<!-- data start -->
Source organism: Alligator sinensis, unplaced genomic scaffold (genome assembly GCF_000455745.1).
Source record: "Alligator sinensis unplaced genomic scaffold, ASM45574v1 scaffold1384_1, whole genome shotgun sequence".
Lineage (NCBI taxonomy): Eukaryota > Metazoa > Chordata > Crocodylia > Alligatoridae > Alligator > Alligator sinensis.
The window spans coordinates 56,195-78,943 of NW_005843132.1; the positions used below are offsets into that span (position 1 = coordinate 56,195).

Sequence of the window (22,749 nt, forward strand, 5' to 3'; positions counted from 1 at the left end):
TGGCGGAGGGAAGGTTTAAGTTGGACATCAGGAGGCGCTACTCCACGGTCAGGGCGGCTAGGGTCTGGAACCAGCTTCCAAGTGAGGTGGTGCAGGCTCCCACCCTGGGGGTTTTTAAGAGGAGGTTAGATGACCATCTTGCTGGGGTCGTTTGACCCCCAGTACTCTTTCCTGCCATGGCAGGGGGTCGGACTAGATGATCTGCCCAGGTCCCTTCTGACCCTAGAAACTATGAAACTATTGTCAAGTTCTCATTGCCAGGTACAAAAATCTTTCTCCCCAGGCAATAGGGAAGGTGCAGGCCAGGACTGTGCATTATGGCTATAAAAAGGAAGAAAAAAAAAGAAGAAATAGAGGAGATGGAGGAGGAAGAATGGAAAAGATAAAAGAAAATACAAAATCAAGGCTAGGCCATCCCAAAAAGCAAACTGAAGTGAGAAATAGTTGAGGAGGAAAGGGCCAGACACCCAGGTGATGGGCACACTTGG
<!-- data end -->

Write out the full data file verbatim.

Source organism: Alligator sinensis, unplaced genomic scaffold (genome assembly GCF_000455745.1).
Source record: "Alligator sinensis unplaced genomic scaffold, ASM45574v1 scaffold1384_1, whole genome shotgun sequence".
Lineage (NCBI taxonomy): Eukaryota > Metazoa > Chordata > Crocodylia > Alligatoridae > Alligator > Alligator sinensis.
The window spans coordinates 56,195-78,943 of NW_005843132.1; the positions used below are offsets into that span (position 1 = coordinate 56,195).

Sequence of the window (22,749 nt, forward strand, 5' to 3'; positions counted from 1 at the left end):
TGGCGGAGGGAAGGTTTAAGTTGGACATCAGGAGGCGCTACTCCACGGTCAGGGCGGCTAGGGTCTGGAACCAGCTTCCAAGTGAGGTGGTGCAGGCTCCCACCCTGGGGGTTTTTAAGAGGAGGTTAGATGACCATCTTGCTGGGGTCGTTTGACCCCCAGTACTCTTTCCTGCCATGGCAGGGGGTCGGACTAGATGATCTGCCCAGGTCCCTTCTGACCCTAGAAACTATGAAACTATTGTCAAGTTCTCATTGCCAGGTACAAAAATCTTTCTCCCCAGGCAATAGGGAAGGTGCAGGCCAGGACTGTGCATTATGGCTATAAAAAGGAAGAAAAAAAAAGAAGAAATAGAGGAGATGGAGGAGGAAGAATGGAAAAGATAAAAGAAAATACAAAATCAAGGCTAGGCCATCCCAAAAAGCAAACTGAAGTGAGAAATAGTTGAGGAGGAAAGGGCCAGACACCCAGGTGATGGGCACACTTGG